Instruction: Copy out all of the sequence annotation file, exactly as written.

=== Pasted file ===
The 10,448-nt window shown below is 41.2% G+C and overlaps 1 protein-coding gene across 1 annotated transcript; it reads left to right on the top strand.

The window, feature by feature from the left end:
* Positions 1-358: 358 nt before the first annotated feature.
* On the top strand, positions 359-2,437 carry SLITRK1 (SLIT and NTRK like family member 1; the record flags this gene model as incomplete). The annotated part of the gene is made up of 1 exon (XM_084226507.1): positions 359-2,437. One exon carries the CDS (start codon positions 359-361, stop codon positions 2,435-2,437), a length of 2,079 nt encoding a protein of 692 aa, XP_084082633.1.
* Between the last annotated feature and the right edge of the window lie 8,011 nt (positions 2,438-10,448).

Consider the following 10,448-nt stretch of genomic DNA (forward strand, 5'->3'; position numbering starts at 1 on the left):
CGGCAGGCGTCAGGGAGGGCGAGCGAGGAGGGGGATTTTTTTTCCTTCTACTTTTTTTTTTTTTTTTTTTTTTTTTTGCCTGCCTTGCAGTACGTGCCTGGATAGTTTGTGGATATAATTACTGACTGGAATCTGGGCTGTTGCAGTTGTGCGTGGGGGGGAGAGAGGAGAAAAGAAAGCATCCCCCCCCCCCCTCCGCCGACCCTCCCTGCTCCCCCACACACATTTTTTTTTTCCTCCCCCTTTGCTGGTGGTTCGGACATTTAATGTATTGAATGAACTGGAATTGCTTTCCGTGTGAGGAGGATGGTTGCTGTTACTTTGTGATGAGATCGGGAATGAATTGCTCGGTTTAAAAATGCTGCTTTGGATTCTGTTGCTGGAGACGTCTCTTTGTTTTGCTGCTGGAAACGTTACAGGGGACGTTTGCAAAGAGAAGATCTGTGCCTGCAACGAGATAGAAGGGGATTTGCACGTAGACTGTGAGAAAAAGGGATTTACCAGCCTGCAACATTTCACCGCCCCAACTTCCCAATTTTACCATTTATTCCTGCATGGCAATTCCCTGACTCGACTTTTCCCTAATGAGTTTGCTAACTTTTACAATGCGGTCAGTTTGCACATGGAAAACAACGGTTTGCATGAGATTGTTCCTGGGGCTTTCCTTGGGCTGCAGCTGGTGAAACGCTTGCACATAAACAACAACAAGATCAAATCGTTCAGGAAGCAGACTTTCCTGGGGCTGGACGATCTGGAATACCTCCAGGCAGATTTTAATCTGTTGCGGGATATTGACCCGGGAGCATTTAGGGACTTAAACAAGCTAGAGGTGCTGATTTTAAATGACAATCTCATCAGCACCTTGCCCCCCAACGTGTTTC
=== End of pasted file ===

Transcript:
The 10,448-nt window shown below is 41.2% G+C and overlaps 1 protein-coding gene across 1 annotated transcript; it reads left to right on the top strand.

The window, feature by feature from the left end:
* Positions 1-358: 358 nt before the first annotated feature.
* On the top strand, positions 359-2,437 carry SLITRK1 (SLIT and NTRK like family member 1; the record flags this gene model as incomplete). The annotated part of the gene is made up of 1 exon (XM_084226507.1): positions 359-2,437. One exon carries the CDS (start codon positions 359-361, stop codon positions 2,435-2,437), a length of 2,079 nt encoding a protein of 692 aa, XP_084082633.1.
* Between the last annotated feature and the right edge of the window lie 8,011 nt (positions 2,438-10,448).

Consider the following 10,448-nt stretch of genomic DNA (forward strand, 5'->3'; position numbering starts at 1 on the left):
CGGCAGGCGTCAGGGAGGGCGAGCGAGGAGGGGGATTTTTTTTCCTTCTACTTTTTTTTTTTTTTTTTTTTTTTTTTGCCTGCCTTGCAGTACGTGCCTGGATAGTTTGTGGATATAATTACTGACTGGAATCTGGGCTGTTGCAGTTGTGCGTGGGGGGGAGAGAGGAGAAAAGAAAGCATCCCCCCCCCCCCTCCGCCGACCCTCCCTGCTCCCCCACACACATTTTTTTTTTCCTCCCCCTTTGCTGGTGGTTCGGACATTTAATGTATTGAATGAACTGGAATTGCTTTCCGTGTGAGGAGGATGGTTGCTGTTACTTTGTGATGAGATCGGGAATGAATTGCTCGGTTTAAAAATGCTGCTTTGGATTCTGTTGCTGGAGACGTCTCTTTGTTTTGCTGCTGGAAACGTTACAGGGGACGTTTGCAAAGAGAAGATCTGTGCCTGCAACGAGATAGAAGGGGATTTGCACGTAGACTGTGAGAAAAAGGGATTTACCAGCCTGCAACATTTCACCGCCCCAACTTCCCAATTTTACCATTTATTCCTGCATGGCAATTCCCTGACTCGACTTTTCCCTAATGAGTTTGCTAACTTTTACAATGCGGTCAGTTTGCACATGGAAAACAACGGTTTGCATGAGATTGTTCCTGGGGCTTTCCTTGGGCTGCAGCTGGTGAAACGCTTGCACATAAACAACAACAAGATCAAATCGTTCAGGAAGCAGACTTTCCTGGGGCTGGACGATCTGGAATACCTCCAGGCAGATTTTAATCTGTTGCGGGATATTGACCCGGGAGCATTTAGGGACTTAAACAAGCTAGAGGTGCTGATTTTAAATGACAATCTCATCAGCACCTTGCCCCCCAACGTGTTTC